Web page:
VALUES OF ECOLOGICAL GOODS AND SERVICES PROVIDED BY WETLAND FOR POLICY DEVELOPMENT IN SASKATCHEWAN
The economic integration between natural and managed ecosystem is a growing area of interest to agricultural policy makers. The complexity of such integration has many different implications for the development of appropriate policy. Often, management of wetland resources located on private land involves a perceived conflict between social and private interests since landowners usually cannot benefit economically from wetlands on site unless they convert them to alternative uses such as agricultural crops. In general it has been shown that the market will undersupply public goods and/or oversupply public bads, and that often public organizations (e.g. government) have a role to ensure the provision of public goods, such as many categories of ecological goods and services (EG&S). The development of effective policy to ensure efficient provision of EG&S is hampered by a poor understanding of the preferences and values of EG&S held by farmers and society. Thus, the present work proposes the investigation of the preferences of society with respect to EG&S provision in the province of Saskatchewan. Using data from a survey of Saskatchewan residents, the willingness to pay (WTP) for wetland attributes was quantified. In addition, participant’s perceived share of conservation responsibilities were assessed. As indicated by the results from two logit models that were developed based on survey responses, respondents felt that all of the wetland management attributes are significant factors in the choice of a wetland management scenario, and ceteris paribus, higher levels of any single attribute increases the probability that a management scenario is selected. In other words, respondents prefer those wetland management scenarios which result in higher levels of riparian area, wildlife population and water quality. Indeed, the results from management scenarios presented in this study suggest that when considering wetland preservation in Saskatchewan agricultural areas, participants would most likely prefer policies that provide water quality. Overall, this study is expected to inform policy makers of society’s preferences towards EG&S provision in Saskatchewan.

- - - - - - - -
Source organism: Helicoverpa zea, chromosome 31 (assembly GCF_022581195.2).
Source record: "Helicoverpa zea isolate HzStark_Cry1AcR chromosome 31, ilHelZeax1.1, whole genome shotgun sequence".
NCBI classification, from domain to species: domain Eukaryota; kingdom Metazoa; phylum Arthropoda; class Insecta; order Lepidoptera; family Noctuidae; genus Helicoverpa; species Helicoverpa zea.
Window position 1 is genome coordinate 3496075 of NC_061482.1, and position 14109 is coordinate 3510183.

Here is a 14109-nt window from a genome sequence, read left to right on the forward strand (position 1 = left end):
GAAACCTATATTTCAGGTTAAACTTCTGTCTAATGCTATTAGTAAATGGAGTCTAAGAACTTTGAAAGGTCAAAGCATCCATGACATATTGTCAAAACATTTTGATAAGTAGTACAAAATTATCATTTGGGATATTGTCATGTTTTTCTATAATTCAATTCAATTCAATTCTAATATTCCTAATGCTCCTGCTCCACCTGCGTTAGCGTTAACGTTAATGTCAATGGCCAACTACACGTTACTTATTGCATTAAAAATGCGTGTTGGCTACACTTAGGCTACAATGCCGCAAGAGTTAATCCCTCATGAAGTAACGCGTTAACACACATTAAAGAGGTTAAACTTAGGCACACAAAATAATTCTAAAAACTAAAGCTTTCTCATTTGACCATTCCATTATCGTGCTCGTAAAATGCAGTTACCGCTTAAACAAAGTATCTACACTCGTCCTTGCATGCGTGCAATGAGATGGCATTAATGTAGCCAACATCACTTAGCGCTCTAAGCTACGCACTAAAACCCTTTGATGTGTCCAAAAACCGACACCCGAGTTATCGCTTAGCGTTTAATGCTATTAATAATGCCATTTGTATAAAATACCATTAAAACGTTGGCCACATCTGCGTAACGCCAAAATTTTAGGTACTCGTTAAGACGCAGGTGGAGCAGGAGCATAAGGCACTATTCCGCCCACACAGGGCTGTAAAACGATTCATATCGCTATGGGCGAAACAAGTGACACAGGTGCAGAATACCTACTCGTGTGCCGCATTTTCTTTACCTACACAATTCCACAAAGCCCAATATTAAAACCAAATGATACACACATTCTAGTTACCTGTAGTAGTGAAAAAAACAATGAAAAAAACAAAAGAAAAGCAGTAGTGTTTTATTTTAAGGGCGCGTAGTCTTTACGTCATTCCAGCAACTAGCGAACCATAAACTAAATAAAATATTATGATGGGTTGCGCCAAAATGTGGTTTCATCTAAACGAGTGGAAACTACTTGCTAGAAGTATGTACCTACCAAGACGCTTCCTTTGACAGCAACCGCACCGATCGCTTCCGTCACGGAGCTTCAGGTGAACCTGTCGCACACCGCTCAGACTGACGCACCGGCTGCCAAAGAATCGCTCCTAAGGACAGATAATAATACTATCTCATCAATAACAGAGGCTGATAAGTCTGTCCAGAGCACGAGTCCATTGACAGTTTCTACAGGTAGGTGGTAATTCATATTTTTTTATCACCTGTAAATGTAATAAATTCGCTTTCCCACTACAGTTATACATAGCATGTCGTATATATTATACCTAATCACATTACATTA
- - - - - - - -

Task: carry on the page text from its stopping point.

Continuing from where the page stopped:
DegreeMaster of Science (M.Sc.)
DepartmentBioresource Policy, Business and Economics
Copyright DateAugust 2011
Wetland, EG&S, choice model,